The river is meandering across the valley and erodes laterally.
Most water is directed towards the outside bend, there is also reduced friction and increased velocity.
The fast flowing water erodes the outside bends using hydraulic action, when the sheer force of the water gets into small cracks and breaks down the rock, corrosion, when the river water dissolves minerals from the rocks and washes them away and corrasion, when the river banks are eroded by the load hitting against them.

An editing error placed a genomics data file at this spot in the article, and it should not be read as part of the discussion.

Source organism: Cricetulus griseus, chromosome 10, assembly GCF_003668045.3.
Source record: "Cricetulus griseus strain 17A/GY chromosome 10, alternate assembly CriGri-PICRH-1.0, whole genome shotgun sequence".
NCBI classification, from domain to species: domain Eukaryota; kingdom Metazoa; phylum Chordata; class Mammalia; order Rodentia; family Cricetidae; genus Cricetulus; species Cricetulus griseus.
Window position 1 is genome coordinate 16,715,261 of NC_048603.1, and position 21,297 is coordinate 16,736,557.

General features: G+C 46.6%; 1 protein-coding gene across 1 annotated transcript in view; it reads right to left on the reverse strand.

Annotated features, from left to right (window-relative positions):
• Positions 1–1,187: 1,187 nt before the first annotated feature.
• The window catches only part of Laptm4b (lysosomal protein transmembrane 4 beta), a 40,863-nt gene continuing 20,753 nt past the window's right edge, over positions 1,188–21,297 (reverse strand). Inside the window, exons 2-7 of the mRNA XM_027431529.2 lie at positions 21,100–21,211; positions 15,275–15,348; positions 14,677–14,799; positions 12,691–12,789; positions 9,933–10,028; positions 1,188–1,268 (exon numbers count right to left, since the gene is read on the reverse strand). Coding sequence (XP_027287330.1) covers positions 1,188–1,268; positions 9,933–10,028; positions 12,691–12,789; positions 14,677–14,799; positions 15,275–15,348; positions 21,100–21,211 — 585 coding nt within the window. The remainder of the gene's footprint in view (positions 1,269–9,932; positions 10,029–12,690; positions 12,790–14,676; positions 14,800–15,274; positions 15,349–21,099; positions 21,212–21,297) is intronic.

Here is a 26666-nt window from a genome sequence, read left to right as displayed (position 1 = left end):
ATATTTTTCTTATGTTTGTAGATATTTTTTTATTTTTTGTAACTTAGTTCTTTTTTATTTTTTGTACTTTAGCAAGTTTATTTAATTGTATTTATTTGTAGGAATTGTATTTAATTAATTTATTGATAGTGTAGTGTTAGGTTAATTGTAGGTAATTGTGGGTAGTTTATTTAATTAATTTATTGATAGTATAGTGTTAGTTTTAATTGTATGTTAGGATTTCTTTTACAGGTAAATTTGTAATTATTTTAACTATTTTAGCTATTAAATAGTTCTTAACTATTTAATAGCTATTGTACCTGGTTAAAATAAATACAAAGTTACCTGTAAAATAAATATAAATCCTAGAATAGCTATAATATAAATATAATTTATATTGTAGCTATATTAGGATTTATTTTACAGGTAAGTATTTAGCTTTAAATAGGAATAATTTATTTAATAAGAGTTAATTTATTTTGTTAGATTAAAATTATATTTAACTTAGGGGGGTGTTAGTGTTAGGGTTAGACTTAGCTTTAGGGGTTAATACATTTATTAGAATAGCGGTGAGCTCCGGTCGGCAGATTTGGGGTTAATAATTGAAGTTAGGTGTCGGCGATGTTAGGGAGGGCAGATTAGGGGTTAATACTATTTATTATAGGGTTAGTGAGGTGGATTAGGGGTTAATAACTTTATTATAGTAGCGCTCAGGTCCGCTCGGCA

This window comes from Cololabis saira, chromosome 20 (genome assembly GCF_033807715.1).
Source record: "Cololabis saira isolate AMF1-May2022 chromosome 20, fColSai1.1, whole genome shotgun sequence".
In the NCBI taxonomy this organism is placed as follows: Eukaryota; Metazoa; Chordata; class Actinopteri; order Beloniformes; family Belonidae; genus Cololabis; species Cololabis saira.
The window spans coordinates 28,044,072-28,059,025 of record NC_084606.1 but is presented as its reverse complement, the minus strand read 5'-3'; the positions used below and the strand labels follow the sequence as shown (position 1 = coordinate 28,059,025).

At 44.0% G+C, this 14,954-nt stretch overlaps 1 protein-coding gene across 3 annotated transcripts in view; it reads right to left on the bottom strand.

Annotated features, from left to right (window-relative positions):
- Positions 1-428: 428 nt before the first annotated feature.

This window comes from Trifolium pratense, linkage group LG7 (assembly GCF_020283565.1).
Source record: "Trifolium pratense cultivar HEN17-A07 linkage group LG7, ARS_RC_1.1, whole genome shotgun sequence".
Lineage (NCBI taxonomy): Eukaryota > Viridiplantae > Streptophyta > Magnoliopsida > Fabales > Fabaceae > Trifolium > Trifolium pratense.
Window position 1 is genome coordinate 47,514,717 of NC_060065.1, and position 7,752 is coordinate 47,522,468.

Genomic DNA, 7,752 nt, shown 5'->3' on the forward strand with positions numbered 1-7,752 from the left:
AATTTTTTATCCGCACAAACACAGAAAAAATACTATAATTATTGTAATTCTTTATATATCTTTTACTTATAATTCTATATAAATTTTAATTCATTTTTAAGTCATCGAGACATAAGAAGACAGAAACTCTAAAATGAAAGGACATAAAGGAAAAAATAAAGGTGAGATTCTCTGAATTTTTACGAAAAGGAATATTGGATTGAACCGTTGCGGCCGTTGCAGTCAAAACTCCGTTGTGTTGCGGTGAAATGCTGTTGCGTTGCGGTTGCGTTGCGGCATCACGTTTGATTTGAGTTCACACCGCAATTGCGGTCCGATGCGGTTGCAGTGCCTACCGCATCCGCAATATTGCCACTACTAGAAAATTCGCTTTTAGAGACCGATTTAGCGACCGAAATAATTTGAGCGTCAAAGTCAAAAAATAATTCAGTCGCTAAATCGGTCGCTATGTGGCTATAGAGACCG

There is less water on the inside bend, an increase in friction and a decrease in velocity. As the river has less energy, it deposits material so its course is changing.
Over time, continual erosion and deposition narrows the neck of the meander.
Often during a flood the river will cut through the neck of the meander.
The river continues on its straighter path and the meander is abandoned.
The fastest current will now be flowing in the centre of the river channel and deposition is more likely to occur beside the banks.
New deposition seals off the ends and the cut-off becomes an ox bow lake that will eventually dry up, except during periods of very heavy rainfall.